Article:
Monday, June 16, 2014

Book review: Madame Zee (historical) by Pearl Luke

Madame Zee is a historical novel set between the late 1800s to the early 1900s. This story begins in England, moves to the Canadian prairies, then goes down to the United States and concludes on a small island off British Columbia's mainland.

In this fictitious account, author Peal Luke shows us the woman behind the notorious legend--Madam Zee.

Big Ideas...

Above story, above all else, for me, this is an important book because of the big ideas it shares...
' "Theosophists believe in one religion for all--all the people of the world working together for a common purpose." ' (p. 78)

' "I believe in energy... That like attracts like. That which we focus on or exhibit, we attract."  (p. 172)

' "With all the similarities between the teachings of Jesus, Buddha, Mohammad, et centra, how could anyone believe we're not already part of a Universal Brotherhood?" ' (p. 187)

Brother XII 'is very clear that all consciousness is one, that no single atom is self-subsisting, and that stone, plant, animal, and human are all from one origin.' (p. 251)

'There was a time when divine knowledge flowed through us at all times.' (p. 288)

'Isn't it possible that a huge and ever-growing compilation of information--both important and mundane--lies available to anyone who can somehow perceive it...Wouldn't that be the God within, the all-knowing power of the universe, to which everyone has access?...And if Darwin's theory of evolution is correct, wouldn't the body of knowledge and thought also evolve, making new information available to all.' (p. 317-318)

Man is imperfect. Existing in an Utopian society demands perfection. Thus all Utopian societies are doomed to fail. 

I love the vivid imaginary in this book. For example, 'Honora's face has flushed petal pink.' (p. 11)
And 'Her thoughts are kaleidoscopic, tumbling over one another in a confused jumble' (p. 141)


Mabel (who became Madame Zee) is born with physic powers and spends her lifetime attempting to understand and appreciate them.

Thanks to a librarian Mabel learns that there are others like her. She investigates further and discovers an address were these people work. She persuades an older brother to take her there.

Mabel moves with her parents from England to Canada. This move separates her from her family (brothers) and friends. Her new life is a lonely one not only because of this separation but also because she is isolated from seeing the world as others see it--hers is a deeper knowledge. Similar in some sense to how an artist experiences the world--on two levels:  the world in which she lives and the world that exists within her mind.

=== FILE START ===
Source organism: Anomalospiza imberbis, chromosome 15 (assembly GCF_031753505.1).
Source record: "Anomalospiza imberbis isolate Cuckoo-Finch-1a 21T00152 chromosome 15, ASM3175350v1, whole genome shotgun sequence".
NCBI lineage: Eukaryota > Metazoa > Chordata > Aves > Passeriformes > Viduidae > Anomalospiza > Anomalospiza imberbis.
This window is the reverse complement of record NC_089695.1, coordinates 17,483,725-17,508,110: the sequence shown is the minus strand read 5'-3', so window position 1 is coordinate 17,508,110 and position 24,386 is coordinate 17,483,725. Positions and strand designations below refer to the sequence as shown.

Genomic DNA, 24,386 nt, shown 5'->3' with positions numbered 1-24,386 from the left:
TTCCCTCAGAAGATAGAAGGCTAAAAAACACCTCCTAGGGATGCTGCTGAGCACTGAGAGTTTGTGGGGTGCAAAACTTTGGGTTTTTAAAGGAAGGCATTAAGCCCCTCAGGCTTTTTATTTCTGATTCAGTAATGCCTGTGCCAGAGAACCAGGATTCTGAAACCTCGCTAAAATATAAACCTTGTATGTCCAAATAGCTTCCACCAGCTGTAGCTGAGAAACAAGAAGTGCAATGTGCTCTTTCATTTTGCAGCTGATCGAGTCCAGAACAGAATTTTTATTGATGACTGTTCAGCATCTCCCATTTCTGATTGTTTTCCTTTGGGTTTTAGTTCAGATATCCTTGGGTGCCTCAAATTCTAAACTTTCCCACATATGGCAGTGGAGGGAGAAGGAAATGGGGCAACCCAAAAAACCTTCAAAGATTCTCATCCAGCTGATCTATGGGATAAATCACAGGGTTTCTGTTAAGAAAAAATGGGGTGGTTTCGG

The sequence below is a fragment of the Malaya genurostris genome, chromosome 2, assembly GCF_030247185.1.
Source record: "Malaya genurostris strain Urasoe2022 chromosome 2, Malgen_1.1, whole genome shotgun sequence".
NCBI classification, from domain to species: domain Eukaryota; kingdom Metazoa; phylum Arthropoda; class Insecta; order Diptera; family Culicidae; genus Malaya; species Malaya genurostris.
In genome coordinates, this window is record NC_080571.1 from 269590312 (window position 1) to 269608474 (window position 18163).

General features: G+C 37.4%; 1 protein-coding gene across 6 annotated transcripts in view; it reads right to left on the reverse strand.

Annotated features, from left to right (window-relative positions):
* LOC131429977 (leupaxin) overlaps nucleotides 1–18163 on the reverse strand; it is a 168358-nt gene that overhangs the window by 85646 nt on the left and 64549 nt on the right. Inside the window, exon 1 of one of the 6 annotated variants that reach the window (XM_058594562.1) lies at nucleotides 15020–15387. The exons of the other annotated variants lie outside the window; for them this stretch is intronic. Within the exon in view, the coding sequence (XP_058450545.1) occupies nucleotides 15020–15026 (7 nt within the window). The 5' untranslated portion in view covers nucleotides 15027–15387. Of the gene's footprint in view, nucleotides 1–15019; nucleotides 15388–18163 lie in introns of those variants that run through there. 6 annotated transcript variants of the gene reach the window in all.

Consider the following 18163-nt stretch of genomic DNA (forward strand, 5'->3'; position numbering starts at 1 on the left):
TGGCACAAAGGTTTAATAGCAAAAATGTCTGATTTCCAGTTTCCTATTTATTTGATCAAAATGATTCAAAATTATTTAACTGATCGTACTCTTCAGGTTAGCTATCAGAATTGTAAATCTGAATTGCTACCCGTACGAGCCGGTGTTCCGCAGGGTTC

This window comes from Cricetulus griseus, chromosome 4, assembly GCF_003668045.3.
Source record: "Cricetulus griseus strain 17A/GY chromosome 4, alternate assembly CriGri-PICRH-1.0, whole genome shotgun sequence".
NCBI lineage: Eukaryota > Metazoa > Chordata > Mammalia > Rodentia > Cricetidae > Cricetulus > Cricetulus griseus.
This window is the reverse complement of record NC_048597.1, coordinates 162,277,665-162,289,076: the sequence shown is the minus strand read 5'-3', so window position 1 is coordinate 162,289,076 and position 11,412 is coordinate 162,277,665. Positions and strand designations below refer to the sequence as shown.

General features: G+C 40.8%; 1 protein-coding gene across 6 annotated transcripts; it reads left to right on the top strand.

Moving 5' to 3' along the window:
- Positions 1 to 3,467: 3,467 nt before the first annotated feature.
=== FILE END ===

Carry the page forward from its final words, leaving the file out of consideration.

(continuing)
Mabel's vision of a unified world prompts her to act, in her role as a teacher, in a way that brings her to odds with the school board.

Mabel gains social acceptance only through her involvement with a man who has social status. How true to the time--women were known as Mrs. John Brown, engulfed into their husband's identity.

Her husband, John, doesn't like the fact that she sees things--that she has an interest in the the unknown. Yet, to me it seems clear, that this is similar to someone telling you they don't like your left arm. This interest (her abilities) is such a central part of her that to deny it would bring her pain.

Mabel claims her own identity when she divorces and becomes Madam Zee. 

With abilities comes responsibilities and though unsure how to act, Madam Zee is aware of this responsibility--this awareness pushes her forward.

All her life Mabel longs to find a family of like minds. As Madame Zee she finds one but it doesn't bring her comfort.

Favourite quotes...

I love the vivid imaginary in this book. For example, 'Honora's face has flushed petal pink.' (p. 11)
And 'Her thoughts are kaleidoscopic, tumbling over one another in a confused jumble' (p. 141)

Author's Afterword...

In the Author's Afterword, located at the back of the book, Pearl Luke writes of her book [this is] ' by no means a factual account, though I've based many events on historical ones. I have chosen to make Zee a good-hearted character at her core, as I believe she likely was, if only because we're all sympathetic at some level, even if monstrous at others....And while I have written from a contemporary perspective, in contemporary language, I have made every attempt to present an historically accurate picture of the period, something that required extensive research.' (p. 363)

Sharing my author journey...

I know this book will continue to resonate within me. And it inspired me to write...


Someone just walked by
Someone unseen
Someone who didn't breathe
Someone who wasn't alive

I know that sounds crazy
But Someone was here

Reading this book as a writer I learnt...
-Referring to characters as 'she' works in a character driven book but far less so with a cast of characters.
-If pledged by a sea of 'said's, try describing what your characters are doing when they talk.

My only complaint about Madam Zee is that at times there is too much telling.